Anxiety disorders are the most commonly diagnosed mental health issues in the world. These include conditions such as obsessive-compulsive disorder (OCD), post-traumatic stress disorder (PTSD), generalized anxiety, and social phobia. It is estimated that about 19.1 percent of all adults and 31.9 percent of all adolescents struggle with a form of anxiety in the United States alone, and that anxiety rates have been growing rapidly in the past few years. Additionally, disorders like anxiety can often lead to substance misuse.
Our understanding of anxiety is characterized by a disproportionate fear response – it is only human to worry, be scared, and to think about things negatively, but an anxiety disorder takes these traits to an extreme, preoccupying us with our worries at all times or amplifying our fears to a debilitating degree.
Sadly, treating an anxiety disorder can be difficult. Some anxiety disorders are more common and thus more heavily researched than others.
As mentioned earlier, anxiety disorders often co-occur with other mental health conditions, particularly depression and substance use disorder. It is estimated that at least one in every five people with anxiety is also struggling with a form of addiction. Furthermore, almost half of all people who struggle with a substance use disorder are also diagnosed with either anxiety, or anxiety and depression. That is a much higher prevalence than among the general population.
The link between anxiety and substance misuse is not just tangential; the two are much more intimately connected to the point that distinguishing between symptoms caused by anxiety and symptoms caused by substance misuse can be difficult sometimes. Understanding that link can help provide greater context for how they are treated, and why an addiction with a history of anxiety or an anxiety disorder with substance use might require different treatment than either one condition tackled alone.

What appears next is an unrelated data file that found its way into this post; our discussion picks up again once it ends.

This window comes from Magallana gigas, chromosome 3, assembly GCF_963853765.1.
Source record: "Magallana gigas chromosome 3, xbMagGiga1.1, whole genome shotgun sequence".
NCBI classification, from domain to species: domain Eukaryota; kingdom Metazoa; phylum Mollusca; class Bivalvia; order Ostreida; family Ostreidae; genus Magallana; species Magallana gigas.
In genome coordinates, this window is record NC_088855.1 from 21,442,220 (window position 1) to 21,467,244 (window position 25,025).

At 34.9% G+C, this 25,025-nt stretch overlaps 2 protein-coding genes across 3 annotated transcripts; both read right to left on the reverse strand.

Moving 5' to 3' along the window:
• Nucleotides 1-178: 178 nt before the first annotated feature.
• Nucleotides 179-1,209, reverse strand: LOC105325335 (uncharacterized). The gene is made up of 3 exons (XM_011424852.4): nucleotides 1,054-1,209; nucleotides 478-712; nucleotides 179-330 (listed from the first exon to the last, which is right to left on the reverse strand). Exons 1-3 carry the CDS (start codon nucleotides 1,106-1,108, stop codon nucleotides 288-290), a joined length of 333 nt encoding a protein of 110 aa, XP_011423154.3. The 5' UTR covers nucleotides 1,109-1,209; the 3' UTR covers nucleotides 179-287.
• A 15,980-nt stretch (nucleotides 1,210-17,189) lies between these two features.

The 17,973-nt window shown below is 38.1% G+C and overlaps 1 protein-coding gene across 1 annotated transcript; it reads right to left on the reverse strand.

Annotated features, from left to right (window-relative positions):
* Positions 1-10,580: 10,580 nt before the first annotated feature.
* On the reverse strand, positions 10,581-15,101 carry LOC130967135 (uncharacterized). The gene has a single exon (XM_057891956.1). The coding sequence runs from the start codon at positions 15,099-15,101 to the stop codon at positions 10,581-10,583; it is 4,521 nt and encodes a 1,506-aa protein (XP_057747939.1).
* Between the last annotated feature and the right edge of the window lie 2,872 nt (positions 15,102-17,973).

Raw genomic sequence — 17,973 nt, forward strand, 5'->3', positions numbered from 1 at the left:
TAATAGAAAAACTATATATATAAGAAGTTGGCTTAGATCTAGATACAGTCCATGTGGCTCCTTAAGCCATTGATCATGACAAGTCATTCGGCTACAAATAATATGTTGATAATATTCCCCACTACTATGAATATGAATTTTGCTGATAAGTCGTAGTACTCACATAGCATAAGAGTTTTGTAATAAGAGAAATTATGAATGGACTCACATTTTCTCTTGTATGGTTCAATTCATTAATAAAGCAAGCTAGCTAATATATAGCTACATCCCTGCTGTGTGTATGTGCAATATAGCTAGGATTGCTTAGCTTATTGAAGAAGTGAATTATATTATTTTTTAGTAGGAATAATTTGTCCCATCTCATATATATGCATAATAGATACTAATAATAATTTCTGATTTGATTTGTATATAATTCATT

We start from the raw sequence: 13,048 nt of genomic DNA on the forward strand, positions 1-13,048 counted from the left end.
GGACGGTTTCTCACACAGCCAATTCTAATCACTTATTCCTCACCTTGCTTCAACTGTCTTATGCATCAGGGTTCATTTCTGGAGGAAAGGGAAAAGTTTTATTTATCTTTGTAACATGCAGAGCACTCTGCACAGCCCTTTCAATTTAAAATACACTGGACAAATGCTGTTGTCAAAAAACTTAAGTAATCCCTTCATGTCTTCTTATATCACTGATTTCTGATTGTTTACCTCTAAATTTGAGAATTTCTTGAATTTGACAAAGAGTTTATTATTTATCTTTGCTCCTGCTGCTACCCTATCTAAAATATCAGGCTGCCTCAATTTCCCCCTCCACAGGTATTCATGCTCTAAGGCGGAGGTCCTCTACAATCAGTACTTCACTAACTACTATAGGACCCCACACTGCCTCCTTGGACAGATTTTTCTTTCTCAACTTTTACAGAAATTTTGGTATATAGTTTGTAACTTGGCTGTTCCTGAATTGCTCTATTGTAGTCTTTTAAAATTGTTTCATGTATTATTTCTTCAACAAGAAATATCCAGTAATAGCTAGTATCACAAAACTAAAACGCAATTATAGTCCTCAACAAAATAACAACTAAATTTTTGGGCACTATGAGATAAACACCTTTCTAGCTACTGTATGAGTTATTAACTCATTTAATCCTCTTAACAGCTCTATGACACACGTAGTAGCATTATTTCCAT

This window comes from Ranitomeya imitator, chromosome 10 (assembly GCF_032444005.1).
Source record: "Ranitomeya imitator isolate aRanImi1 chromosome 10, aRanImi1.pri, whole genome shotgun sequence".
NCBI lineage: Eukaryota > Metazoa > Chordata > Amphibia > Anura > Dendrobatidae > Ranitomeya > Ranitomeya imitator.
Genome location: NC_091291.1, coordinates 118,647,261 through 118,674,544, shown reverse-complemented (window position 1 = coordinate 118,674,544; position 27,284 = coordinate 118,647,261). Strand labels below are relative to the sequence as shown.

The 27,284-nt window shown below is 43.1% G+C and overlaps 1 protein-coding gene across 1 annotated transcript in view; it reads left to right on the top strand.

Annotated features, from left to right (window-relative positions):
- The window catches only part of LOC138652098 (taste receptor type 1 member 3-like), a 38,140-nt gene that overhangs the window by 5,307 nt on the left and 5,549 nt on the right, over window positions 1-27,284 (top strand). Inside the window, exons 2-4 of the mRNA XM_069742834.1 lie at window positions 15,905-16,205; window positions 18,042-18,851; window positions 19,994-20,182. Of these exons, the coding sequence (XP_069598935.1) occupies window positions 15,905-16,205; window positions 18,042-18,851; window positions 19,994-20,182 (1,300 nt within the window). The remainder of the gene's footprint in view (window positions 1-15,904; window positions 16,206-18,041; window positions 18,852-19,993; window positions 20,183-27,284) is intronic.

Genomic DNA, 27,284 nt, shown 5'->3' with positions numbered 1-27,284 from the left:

Anxiety and Substance Misuse
A substance use disorder describes a set of symptoms that may develop after using an addictive drug (or multiple addictive drugs) for a long period.
For a person’s drug habit to develop into a substance use disorder, they must struggle with drug-related consequences that cannot be explained by physical or other mental health conditions, such as frequent memory gaps and blackouts, changes in personality, and an inability to stop using despite financial and social consequences (addiction). In many cases, substance use disorders are synonymous with withdrawal symptoms, severe cravings, and several relapses.
Anxiety disorders are different. They are a class of mental health disorders characterized by symptoms of excessive fear or worry. Anxiety disorders include conditions like:
- Generalized Anxiety – generalized anxiety is characterized by an overarching feeling of dread that persists even when there is no danger or trigger. A person experiencing generalized anxiety will be jumpy, will have trouble focusing or concentrating on things, and may experience physical and mental fatigue because of being in a constant state of worry.
- Social anxiety – social anxiety is a form of excessive fear and paranoia directed toward other people, especially in the context of being around strangers. People with social anxiety will constantly worry that they are being criticized or made fun of behind their backs or are scared about how they might embarrass themselves in front of others. They often misinterpret social cues as negative and have an overwhelmingly poor self-image.
- Post-Traumatic Stress Disorder (PTSD) – post-traumatic stress disorder is a form of anxiety caused by a neurological change after a traumatic experience. The brain changes in response to trauma, creating a state of hypervigilance which can lead to personality and behavior changes, as well as potential symptoms of dissociation, amnesia, or unwanted thoughts and flashbacks. PTSD symptoms differ between children, teens, and adults.